There we were, in Germany, with our newly purchased campervan, Vinnie the Van, trying to figure out the quickest, and most beautiful way to get to the north of Spain. We knew we would have to drive through France, but we couldn’t decide which way to take — do we just speed through the country on the highways, or do we take the scenic route past Switzerland and down the south of France? Well, all the super fast highways in France are tolled, the degree to which is astronomical (we paid €27 for driving 200km!*), and driving past Switzerland and through the Alps along those winding mountain roads in a 1997 Ford Transit didn’t sound like my idea of a good time.

That’s when we discovered a third option — France Passion! France Passion is a program that’s been running for 25 years. Members are able to stay for free with farmers across the country. There are thousands of farmers taking part in the program. We purchased our year-long membership for €25, and it gave us access to an online guidebook that allowed us to plan our route according to length of the drive in between, and the kind of produce they made. It was the best way we could have imagined to get across France (I proudly say this without any sort of compensation from the company).


One of the “Golden Rules” of France Passion is that campers are not obligated to buy anything from the farm, but really, how could we not? What’s a few euros for a fresh snack from those who made it, especially when you aren’t paying for accommodation? France Passion is the ultimate cheapskate solution. As I mentioned, we mapped out our trip based on the food and goods we wanted to buy, so it wasn’t even a question if we would buy anything. We began our stops with Beaujolais wine (€12 for two bottles), enjoyed some charcuterie in Montregard (€4 for jar), and then followed the Route des Fromages (yes that’s a real thing!) to a farm that made the most delicious cheeses (€7 for two blocks!). We decided to try something new and drove to a fois gras farm (€10/ tin), and then finished our trip with a private vineyard tour of a winery in Bordeaux (€13 for two bottles).


If you are driving across France, in an RV or campervan, the average cost of a campground is €20-€25. Do yourself a flavour (haha!) and sign up for France Passion. For the same cost, you can stay for free at thousands of farms around France, and taste the sweet, sweet goods from the farmers themselves.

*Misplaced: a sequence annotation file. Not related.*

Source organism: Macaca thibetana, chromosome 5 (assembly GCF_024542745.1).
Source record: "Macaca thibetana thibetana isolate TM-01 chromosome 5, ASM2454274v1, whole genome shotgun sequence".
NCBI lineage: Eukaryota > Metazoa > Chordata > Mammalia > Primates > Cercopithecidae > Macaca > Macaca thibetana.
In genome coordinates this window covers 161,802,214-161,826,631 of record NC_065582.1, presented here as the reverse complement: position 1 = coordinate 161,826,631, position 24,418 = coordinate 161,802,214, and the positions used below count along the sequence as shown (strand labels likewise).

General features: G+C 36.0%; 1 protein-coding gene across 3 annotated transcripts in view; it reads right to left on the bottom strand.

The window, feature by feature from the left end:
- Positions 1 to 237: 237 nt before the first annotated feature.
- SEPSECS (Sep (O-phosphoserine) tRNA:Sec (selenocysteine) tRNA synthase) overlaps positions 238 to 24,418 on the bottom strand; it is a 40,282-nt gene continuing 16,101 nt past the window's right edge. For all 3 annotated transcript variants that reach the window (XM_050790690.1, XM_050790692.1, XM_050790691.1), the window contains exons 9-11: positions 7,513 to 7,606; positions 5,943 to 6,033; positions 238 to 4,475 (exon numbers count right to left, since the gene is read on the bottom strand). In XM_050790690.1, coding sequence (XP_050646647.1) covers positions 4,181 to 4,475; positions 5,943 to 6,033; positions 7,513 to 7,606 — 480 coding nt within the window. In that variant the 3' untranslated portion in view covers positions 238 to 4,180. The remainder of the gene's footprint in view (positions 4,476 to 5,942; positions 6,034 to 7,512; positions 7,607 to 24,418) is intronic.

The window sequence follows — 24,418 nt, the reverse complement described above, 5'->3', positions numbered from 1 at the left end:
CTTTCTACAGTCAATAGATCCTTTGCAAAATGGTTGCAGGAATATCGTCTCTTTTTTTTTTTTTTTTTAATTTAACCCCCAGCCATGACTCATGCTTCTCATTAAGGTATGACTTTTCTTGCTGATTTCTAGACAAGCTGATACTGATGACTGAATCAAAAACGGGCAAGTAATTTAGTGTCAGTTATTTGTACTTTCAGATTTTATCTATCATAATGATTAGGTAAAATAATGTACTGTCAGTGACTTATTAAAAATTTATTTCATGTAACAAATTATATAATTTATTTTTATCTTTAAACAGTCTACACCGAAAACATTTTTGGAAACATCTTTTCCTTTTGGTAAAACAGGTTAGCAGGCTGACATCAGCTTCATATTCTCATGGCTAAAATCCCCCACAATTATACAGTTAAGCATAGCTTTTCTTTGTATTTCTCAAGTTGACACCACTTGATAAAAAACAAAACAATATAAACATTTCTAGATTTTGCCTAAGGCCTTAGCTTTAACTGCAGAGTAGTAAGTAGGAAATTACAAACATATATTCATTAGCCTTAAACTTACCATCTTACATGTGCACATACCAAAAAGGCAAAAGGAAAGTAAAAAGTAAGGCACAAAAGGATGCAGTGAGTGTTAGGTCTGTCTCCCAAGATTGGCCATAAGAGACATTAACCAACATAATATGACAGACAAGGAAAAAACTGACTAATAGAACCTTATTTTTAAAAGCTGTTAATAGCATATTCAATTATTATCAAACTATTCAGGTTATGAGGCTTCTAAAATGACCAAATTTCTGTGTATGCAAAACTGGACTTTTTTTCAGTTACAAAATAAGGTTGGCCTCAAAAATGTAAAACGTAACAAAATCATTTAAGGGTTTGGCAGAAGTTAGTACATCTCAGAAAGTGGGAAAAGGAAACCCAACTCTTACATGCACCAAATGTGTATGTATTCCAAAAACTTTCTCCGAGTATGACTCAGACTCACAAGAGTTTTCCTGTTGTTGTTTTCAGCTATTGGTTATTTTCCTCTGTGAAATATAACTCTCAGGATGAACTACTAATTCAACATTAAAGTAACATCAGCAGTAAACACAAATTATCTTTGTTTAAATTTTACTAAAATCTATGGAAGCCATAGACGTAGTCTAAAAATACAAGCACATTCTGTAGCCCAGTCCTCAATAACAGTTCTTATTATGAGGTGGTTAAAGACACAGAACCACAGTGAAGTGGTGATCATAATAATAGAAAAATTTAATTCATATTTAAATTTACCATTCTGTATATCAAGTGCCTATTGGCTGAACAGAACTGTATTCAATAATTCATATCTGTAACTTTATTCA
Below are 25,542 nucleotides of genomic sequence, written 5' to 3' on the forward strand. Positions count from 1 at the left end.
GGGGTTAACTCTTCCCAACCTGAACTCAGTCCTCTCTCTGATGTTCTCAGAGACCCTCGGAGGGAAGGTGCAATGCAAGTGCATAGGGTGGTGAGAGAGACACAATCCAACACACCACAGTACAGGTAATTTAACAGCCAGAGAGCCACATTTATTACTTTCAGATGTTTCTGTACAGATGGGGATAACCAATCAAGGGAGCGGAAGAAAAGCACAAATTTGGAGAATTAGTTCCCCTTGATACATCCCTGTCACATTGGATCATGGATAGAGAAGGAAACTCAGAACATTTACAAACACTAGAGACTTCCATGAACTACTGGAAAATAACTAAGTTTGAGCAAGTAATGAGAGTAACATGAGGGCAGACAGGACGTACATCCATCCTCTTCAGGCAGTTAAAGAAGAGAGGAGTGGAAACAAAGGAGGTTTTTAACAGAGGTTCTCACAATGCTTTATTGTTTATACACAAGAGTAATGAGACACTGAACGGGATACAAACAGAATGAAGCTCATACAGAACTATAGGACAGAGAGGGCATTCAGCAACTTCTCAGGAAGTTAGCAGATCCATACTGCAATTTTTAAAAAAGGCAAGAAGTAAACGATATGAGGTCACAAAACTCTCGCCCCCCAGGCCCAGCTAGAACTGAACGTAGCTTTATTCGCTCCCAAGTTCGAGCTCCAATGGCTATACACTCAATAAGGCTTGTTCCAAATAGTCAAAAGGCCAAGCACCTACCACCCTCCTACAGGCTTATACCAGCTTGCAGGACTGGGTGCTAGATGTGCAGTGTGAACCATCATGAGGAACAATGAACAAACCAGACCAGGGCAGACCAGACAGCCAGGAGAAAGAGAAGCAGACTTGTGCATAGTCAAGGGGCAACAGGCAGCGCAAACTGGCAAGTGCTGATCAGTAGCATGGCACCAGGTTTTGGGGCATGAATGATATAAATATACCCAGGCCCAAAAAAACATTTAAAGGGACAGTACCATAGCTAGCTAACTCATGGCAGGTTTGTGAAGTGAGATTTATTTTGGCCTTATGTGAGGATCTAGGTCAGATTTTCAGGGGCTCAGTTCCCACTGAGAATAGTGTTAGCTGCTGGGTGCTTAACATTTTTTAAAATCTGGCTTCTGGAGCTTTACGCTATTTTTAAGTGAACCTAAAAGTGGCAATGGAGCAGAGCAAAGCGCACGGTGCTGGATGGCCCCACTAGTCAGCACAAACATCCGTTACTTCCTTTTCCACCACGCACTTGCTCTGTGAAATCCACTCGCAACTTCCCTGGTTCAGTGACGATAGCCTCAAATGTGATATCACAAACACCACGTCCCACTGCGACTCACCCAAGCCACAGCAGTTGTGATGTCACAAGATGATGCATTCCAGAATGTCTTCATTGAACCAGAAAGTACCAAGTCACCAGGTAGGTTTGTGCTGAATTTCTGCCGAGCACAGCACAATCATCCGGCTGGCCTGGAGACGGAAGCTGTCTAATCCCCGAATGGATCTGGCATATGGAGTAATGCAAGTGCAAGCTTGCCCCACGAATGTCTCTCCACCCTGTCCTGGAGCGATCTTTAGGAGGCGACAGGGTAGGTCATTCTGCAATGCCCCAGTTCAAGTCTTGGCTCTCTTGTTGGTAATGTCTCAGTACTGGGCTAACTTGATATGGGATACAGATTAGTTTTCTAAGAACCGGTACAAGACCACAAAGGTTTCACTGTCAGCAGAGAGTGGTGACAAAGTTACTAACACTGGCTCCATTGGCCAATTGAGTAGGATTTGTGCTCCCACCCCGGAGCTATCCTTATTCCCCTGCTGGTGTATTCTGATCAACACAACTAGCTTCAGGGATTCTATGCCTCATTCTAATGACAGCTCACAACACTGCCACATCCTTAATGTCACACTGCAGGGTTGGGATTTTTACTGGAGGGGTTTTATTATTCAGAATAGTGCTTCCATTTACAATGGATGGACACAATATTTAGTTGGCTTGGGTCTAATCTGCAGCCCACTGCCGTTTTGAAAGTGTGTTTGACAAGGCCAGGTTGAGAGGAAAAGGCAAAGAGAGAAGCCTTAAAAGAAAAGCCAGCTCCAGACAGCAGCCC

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*Not only did we pay €27 for about two and a half hours of highway driving, but also, the highways are not picturesque, and the gas prices are crazy high! When we switched to toll-free driving using Google Maps, we saw way more of the countryside, drove past beautiful little villages and towns, and paid a solid €0.25/Litre LESS for fuel. Take it from a cheapskate, unless you are desperate to make it through France in a day or two, avoid those toll roads, they just aren’t worth it!

Eating Escargot in Paris

June, 2013

This morning, my new friend Georgia suggested we go to Sacré Couer, the cathedral on the hill, in the sun, with a gorgeous view of Paris. Good idea! She deduced we could get off at the stop ‘Place de Clichy’ which she didn’t know how to pronounce, and so said, ‘Place de Thingy’. Off we went to the cathedral. We arrived at the correct station, and began our walk.


The cathedral came into sight and I was in awe. It is beautiful. We stopped at an ice cram stand nearby and bought a few scoops to enjoy on the hill. As we walked up the first steps, Georgia told me to hide my wrists. I was puzzled, but did as she said. We turned the corner and were accosted by vulturous men grabbing at our arms, trying to tie bracelets on our wrists, forcing us to buy them! I kept my head down and my arms crossed. I kept walking and ignoring him, and he finally left me alone. Phew. I checked Georgia’s wrists to ensure she had survived the trip too. Bracelet-less! Double phew! We found a spot halfway up the hill and set up camp. I ate my decadent Parisian ice cream and Georgia had a nap. I watched the people walking by, taking photos, holding hands, kissing, drinking beer, it was so lovely.


We were both quite hungry, and so grabbed a table on the patio of a cute little French bistro up the hill in Mont Marte. The waiters at this place were the flirtiest bunch I have ever encountered. We came to the conclusion that it is in their job description: clear plates, take orders, brush patron’s hair out of their eyes, constantly wink and smile. We ordered a carafe of Bordeaux.